24 Journal of Student Affairs in Africa | Volume 6(1) 2018, 19–32 | 2307-6267 | DOI: 10.24085/jsaa.v6i1.3063 Table 2: Fund groups and examples Funds controlled Funds administered University’s own funds by the University by the University • Merit bursaries • NSFAS • City Council • Sport bursaries • NRF • Provinces • Loans • Studentships • Government • Special projects • Donors with M.o.U. • Other • S-Funds bursaries • Family discounts • Staff rebate • Edu-loan Table 3 lists the types of criteria that individual student funds use, although some fund groups use a combination of these criteria. Participant 7 indicated that the range of criteria was useful as it allowed the institution to “tailor offerings to suit an individual or the market … you are trying to capture”. Thus, as Participant 1 added, the wide range of criteria gave the institution “options”. Table 3: Criteria used in student funding Academic Non-academic • Grade 12 results (individual • Financial neediness subjects, admissions point • Sports achievement score, etc.) • Extra-curricular activities especially leadership • Grade point average (Head boy/girl, etc.) • Employment status (institutional staff) • Disability status • Application for funding • Faculty and/or study choice • Population group/race • School • Loyalty (development or school programmes) Although there are non-academic criteria, the institution places a great deal of emphasis on academic criteria. Participant 1 noted that this was because the institution wanted to attract “top students”. Participant 7 added that “we were specifically [worried about] losing market share, especially in the top [Grade 12 results] category … so it was reviewed and a new model [Vice-Chancellor’s award] has been put in place for 2016”. But, Participant 6 noted that “rewarding performance based on study choice was perceived as being unfair by parents and students”. As such, the overemphasis on academic criteria (although this rewarded student for academic performance) was viewed as problematic. Instead, Participant 1 wanted leadership to be emphasised in addition to academic results, whereas for Participants 3, 4 and 5, “need” was identified as taking precedence. Participant 7 felt that excellence, rather than need alone, should be adopted as a criterion for NSFAS: “I would like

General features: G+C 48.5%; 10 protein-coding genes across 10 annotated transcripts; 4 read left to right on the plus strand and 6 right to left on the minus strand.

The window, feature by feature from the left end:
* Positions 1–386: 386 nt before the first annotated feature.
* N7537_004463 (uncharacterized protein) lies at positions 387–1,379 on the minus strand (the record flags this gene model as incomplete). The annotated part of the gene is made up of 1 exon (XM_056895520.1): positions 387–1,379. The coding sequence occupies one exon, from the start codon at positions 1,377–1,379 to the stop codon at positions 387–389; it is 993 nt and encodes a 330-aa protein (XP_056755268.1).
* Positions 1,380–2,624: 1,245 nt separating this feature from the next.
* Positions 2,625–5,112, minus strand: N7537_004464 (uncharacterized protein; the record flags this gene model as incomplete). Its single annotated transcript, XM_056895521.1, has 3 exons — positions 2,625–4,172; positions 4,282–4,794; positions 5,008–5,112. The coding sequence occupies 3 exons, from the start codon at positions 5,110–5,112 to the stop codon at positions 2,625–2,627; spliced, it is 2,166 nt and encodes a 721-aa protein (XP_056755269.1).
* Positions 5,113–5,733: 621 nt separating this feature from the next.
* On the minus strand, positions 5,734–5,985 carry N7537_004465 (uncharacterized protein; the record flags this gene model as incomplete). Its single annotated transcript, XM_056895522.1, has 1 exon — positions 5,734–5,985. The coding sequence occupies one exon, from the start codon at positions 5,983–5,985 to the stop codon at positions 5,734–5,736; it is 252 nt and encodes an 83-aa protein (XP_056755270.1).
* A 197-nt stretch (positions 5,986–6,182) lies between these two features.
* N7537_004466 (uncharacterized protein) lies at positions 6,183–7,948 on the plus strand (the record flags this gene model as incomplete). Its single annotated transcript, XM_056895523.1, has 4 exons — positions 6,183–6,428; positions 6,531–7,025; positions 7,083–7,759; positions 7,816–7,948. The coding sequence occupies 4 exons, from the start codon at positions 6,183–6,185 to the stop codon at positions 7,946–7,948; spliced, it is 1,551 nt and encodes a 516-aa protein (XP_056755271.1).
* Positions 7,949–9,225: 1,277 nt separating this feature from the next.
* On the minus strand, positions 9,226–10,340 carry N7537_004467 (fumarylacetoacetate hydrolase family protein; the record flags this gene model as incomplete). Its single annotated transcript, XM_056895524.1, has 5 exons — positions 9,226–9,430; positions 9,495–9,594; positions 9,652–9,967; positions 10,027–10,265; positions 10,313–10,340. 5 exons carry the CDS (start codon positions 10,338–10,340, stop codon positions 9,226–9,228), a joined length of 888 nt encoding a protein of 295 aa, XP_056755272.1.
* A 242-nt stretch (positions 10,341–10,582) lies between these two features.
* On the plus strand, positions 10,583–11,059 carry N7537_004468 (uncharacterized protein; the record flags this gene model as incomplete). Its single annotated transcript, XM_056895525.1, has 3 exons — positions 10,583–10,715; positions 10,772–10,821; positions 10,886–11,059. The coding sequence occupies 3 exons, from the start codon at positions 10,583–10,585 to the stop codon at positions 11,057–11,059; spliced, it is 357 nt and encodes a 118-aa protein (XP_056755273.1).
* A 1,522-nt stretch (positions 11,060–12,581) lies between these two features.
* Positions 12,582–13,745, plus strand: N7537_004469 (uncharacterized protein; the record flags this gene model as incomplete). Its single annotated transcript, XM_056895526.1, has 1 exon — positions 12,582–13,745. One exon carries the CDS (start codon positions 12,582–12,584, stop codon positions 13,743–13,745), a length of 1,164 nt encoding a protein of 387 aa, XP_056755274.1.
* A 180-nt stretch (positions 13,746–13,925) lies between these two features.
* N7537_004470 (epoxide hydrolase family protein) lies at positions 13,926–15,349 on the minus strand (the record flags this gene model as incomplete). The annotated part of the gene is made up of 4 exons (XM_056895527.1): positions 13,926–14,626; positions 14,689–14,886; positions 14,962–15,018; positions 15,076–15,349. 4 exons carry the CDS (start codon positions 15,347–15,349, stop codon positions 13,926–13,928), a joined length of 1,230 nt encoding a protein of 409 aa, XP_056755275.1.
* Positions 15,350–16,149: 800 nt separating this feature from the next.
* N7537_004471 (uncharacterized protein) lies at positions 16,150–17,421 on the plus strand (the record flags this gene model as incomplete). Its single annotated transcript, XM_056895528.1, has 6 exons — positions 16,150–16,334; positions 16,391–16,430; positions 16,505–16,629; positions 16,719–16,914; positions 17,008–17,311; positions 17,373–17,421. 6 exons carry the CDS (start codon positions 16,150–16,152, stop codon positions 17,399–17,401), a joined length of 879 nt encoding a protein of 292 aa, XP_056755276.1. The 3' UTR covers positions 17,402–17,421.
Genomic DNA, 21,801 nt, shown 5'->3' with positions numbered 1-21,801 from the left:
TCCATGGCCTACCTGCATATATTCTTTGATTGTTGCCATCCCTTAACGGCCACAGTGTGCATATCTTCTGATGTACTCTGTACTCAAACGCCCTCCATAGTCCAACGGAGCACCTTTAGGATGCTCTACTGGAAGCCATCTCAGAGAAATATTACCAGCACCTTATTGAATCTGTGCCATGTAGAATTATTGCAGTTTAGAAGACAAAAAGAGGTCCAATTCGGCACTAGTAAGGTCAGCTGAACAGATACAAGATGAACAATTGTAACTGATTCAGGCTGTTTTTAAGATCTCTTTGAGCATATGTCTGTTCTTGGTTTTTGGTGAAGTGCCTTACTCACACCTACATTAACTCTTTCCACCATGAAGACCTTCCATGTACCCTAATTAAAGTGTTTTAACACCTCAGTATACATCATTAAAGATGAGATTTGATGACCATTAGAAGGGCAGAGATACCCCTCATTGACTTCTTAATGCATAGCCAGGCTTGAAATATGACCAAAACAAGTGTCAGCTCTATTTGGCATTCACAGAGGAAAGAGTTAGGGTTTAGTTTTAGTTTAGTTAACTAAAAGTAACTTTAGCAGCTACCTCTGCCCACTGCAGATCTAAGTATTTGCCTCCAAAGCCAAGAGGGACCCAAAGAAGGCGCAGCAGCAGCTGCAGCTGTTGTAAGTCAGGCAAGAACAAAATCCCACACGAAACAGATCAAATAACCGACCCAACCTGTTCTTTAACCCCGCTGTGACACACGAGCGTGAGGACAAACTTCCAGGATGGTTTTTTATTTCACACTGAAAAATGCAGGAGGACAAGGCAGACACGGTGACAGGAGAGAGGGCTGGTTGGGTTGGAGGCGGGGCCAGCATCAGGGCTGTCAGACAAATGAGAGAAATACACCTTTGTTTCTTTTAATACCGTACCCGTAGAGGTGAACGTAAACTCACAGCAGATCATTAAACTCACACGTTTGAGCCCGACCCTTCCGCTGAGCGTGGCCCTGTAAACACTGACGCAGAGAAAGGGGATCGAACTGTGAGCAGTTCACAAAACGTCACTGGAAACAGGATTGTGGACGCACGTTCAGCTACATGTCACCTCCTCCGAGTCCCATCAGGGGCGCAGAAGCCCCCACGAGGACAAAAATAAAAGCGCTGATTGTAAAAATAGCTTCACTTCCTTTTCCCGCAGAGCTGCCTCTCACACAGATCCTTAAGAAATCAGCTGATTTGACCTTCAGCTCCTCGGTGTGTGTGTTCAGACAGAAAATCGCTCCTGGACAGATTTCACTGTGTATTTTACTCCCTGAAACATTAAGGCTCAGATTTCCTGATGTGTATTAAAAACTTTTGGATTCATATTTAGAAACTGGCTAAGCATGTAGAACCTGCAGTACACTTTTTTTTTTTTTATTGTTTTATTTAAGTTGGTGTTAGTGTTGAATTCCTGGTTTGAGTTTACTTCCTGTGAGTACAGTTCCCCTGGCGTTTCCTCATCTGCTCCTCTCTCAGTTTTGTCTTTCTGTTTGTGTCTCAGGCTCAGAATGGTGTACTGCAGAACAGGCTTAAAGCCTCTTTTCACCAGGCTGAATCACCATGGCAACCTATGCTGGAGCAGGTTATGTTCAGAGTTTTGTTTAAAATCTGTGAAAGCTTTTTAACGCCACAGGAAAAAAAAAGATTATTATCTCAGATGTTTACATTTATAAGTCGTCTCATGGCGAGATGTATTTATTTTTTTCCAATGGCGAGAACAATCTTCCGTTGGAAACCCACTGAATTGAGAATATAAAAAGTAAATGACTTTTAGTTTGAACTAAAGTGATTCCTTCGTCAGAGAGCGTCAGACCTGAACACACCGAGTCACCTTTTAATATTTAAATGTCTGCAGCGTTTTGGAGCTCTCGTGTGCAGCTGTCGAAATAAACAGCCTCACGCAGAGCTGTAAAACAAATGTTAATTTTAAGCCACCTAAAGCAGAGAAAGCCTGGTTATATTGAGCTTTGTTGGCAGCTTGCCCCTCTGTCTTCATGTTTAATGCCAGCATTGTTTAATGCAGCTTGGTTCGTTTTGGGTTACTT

Tracey McKay, Anban Naidoo & Zach Simpson: Exploring the Challenges of First-Year Student Funding … 25 government to reward academic excellence … couple neediness to academic excellence.” Participant 6 was concerned that the awarding of sports bursaries was not transparent and that the criteria were not clear. Most wanted the university to adopt aptitude and ability tests and use the results to improve student funding decisions. Participant 2 wanted the settlement of previous, outstanding debt and/or the efforts made in terms of securing their own funding via loans to be a criterion. This participant also felt that “students … [who] put in a lot of effort into getting money to settle their outstanding balances but … then we help students [who] have not paid at all … [so] students who try to settle their debts are ignored in favour of those who made no effort”. The participants identified a combined total of 18 stakeholders (see Table 4). The key stakeholders were identified as the University finance department, external funders (including NSFAS) and students. In most cases, participants also mentioned parents. It was felt that there was significant consultation with stakeholders. For example, Participant 1 argued that “they have a lot of input” while Participant 5 stated that “we sit around a table often, everyone is notified” and Participant 7 confirmed “we have developed a bit of a policy, so I think there is lots of opportunity to give input”. It was found that key stakeholders “sit around a table” to raise their concerns, but non-key stakeholders were managed by the relevant staff members who relay concerns to those in authority. Although participants were unanimous in their belief that stakeholders were satisfied, they qualified this by arguing that there was need for some improvement. For example, Participant 4 stated “yes, but potential funders are unhappy due to the process followed to become a funder”. Challenges of the current student funding model It was found that the student funding model is continuously under review and revised annually, with ad-hoc changes made even during a cycle when necessary. Overall, the participants felt that the current student funding model faced four significant challenges: finance, communication, funding design and student support. Each of these challenges is elucidated below. Finance The most important challenge was that requests for funding far outstripped the money available. Participant 1 stated that “the budget is under constraint” while Participant 7 adds, “the institution can’t make up the shortfall, we don’t have the money”. All of the participants acknowledged this lack of funding. The university was under financial pressure [Participants 2 and 6]. Participant 7 was particularly concerned that universities were spending their reserve funds (“money is not kept in reserve”) which was seen to be detrimental to the long-term survival of the university (“you are cutting off your own sustainability if you offer too many of these [bursaries]”). Despite this, there was also an attempt by the institution to take inflation and real costs into account [Participants 1 and 6]: “Bursary values were enhanced and made more competitive [compared] to other universities”.